Nicolas Pastrana: Art Service 2019

by Nicholas Pastrana 10/22/19 – 11/12/19

This semester for my Service Project I chose to volunteer at the Deering Estate. What I find interesting about the Deering Estate is that while there are a few artworks inside of the Stone House the main “art” attraction is the Deering Estate itself. The Deering Estate’s value lies in its architecture, wildlife, and history with the Tequesta and Paleo-Indians. After being mesmerized by the Deering Estate from a class visit, I was quick to reach out for volunteering opportunities to the lady who took us on the tour; Vanessa Trujillo. Ms. Trujillo is a conservation and research specialist for the Deering Estate, she put me in contact with Mr. David Lotker, the Recreation Leader to begin volunteering.

Two Miami Dade College Volunteers and I in front of the Stone House.
Atala butterfly.

A few weeks later, I went to the Deering Estate to volunteer. I worked with a couple of other volunteers from Miami Dade College pulling vines to maintain the landscape. Usually my father must fight with me tooth and nail to do this at home. At the Deering Estate this work was easy for me to comprehend because essentially, I was preserving the art of the Deering Estate. Specifically, I worked on maintaining an area of the landscape home to Coontie and Lantanas plants. Where the Atala butterflies lay their eggs and their caterpillars eat in preparation for their upcoming season. The first day I volunteered there were maybe a couple of caterpillars on the plants, but I felt rewarded when I came back about ten days later and was greeted by dozens of the little guys.

Atala caterpillars on Coontie.

Additionally, at the Deering Estate I volunteered helping my professor Mr. Bailly move art pieces at his residency there for a photo-shoot in preparation for an exhibition. I also pulled vines out of and cleaned pockets of dirt in the limestone of the exterior of the Stone House. Maintaining the Stone House was also fascinating because it’s crazy to imagine the Spanish Villa being here at the time where the land was still inhabited mostly by bohemian tribes. I see huge historical value for it as well as the Richmond Cottage it’s connected to. In part for being the last place a person could stop from Miami to Key West and in part for the architectural marvels they were for their time.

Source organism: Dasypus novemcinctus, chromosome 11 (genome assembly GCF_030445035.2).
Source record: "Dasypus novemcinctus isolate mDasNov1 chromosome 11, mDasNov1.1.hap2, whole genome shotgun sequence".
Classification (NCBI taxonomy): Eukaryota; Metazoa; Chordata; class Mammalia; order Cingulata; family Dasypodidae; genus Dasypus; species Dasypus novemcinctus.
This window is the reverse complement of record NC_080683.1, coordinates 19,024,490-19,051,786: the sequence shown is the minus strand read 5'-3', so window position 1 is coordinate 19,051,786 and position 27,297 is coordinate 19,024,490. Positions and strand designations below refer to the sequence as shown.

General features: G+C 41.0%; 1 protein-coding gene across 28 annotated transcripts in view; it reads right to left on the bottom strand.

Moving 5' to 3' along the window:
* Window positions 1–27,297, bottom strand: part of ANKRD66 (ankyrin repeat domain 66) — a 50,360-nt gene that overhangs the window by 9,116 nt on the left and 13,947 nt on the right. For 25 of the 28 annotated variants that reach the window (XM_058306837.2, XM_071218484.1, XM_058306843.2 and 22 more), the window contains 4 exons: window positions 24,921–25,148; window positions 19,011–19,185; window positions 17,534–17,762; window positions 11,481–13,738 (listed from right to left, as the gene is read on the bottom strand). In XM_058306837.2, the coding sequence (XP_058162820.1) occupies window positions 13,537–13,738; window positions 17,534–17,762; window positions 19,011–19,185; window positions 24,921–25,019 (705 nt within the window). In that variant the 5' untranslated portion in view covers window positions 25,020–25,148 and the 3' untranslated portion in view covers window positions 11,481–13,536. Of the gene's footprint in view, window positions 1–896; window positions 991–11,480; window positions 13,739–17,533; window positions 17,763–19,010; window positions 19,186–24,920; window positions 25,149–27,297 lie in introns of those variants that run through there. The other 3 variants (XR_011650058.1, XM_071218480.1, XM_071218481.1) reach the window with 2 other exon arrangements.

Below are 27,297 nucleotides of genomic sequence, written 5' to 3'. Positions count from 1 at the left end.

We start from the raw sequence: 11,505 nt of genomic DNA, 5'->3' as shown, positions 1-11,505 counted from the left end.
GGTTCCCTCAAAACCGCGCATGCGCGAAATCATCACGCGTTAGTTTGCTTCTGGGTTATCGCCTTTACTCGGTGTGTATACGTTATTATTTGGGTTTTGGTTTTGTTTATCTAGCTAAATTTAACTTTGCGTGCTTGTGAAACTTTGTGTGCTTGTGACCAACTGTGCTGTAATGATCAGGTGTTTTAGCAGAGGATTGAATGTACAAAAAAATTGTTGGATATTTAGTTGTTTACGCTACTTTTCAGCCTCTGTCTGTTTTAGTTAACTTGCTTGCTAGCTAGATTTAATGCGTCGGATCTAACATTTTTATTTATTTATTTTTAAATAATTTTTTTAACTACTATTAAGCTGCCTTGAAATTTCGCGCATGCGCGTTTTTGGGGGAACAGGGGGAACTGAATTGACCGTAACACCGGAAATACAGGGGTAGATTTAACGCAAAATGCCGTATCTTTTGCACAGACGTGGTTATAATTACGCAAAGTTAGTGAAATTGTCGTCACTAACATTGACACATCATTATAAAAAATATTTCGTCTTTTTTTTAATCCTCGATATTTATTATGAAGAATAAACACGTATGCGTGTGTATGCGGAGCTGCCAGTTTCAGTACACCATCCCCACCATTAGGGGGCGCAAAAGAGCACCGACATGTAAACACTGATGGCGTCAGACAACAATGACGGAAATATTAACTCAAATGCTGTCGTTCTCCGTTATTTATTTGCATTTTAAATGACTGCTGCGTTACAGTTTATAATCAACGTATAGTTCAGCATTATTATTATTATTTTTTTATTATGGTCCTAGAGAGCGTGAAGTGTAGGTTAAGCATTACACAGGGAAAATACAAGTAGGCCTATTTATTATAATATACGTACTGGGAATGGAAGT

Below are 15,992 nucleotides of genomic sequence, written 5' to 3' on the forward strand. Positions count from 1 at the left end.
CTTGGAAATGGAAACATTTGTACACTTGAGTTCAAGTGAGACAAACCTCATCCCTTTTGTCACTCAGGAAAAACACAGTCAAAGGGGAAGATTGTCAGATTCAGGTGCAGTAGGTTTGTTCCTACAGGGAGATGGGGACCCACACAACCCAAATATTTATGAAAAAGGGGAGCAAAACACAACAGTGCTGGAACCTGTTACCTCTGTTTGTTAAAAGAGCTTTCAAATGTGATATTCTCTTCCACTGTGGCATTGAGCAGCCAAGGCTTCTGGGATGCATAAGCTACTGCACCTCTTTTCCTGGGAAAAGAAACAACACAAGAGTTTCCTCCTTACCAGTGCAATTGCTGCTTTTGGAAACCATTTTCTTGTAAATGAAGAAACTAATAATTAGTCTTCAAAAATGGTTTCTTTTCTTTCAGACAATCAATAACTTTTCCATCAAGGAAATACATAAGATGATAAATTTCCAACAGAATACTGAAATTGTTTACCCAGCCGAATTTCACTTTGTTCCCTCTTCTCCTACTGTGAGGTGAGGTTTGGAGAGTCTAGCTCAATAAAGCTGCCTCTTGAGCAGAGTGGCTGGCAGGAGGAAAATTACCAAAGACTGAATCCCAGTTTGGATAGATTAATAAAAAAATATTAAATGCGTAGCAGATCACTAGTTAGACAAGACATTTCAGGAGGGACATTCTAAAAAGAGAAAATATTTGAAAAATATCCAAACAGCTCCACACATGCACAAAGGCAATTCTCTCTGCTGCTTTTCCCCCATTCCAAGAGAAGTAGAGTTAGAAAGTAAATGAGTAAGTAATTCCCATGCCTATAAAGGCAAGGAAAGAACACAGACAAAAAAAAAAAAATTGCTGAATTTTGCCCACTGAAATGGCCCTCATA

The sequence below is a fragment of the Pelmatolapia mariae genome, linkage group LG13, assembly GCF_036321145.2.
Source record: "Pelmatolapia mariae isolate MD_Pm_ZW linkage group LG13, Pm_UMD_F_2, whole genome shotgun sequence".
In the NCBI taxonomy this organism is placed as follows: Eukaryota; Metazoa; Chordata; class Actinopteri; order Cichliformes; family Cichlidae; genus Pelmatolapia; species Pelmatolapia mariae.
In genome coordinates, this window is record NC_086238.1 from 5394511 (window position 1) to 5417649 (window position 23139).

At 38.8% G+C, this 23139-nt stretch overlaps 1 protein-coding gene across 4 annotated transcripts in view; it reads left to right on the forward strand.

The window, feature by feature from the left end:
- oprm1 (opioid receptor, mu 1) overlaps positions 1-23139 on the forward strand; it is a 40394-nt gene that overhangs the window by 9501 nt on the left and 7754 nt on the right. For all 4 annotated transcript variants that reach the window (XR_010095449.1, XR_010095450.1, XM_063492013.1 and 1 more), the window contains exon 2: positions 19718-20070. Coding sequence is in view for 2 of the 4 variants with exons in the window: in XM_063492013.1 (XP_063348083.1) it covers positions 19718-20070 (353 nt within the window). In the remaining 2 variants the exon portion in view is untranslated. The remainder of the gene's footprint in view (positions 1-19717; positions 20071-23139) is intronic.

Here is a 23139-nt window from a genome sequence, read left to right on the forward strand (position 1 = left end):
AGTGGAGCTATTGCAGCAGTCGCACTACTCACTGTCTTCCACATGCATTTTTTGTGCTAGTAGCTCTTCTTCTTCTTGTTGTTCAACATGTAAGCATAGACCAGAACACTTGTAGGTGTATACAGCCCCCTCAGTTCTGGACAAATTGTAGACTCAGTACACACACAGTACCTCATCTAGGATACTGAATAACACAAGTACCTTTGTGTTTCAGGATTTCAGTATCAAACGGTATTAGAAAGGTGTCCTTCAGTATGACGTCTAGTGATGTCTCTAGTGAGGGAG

I’m very appreciative of the work Deering Estate does to educate youth by offering summer camps and hosting school field trips. They also preserve the “real” Miami, the mangroves, plants, and wildlife that otherwise commercial businesses would’ve eaten up as they’ve done to the rest of Miami. I’m glad I got the opportunity to help preserve the natural Miami. It really made me reflect on human’s disregard for nature for our own satisfaction. Comparing Miami now to how it was during the 1800’s makes me feel gross. The Deering Estate really opened my eyes to how destructive humans can be.


The Deering Estate – 16701 SW 72 Ave, Miami, FL, 33157

Vanessa Trujillo – Conservation and Research Specialist

Author: miamiastext

Admin Account for Miami in Miami

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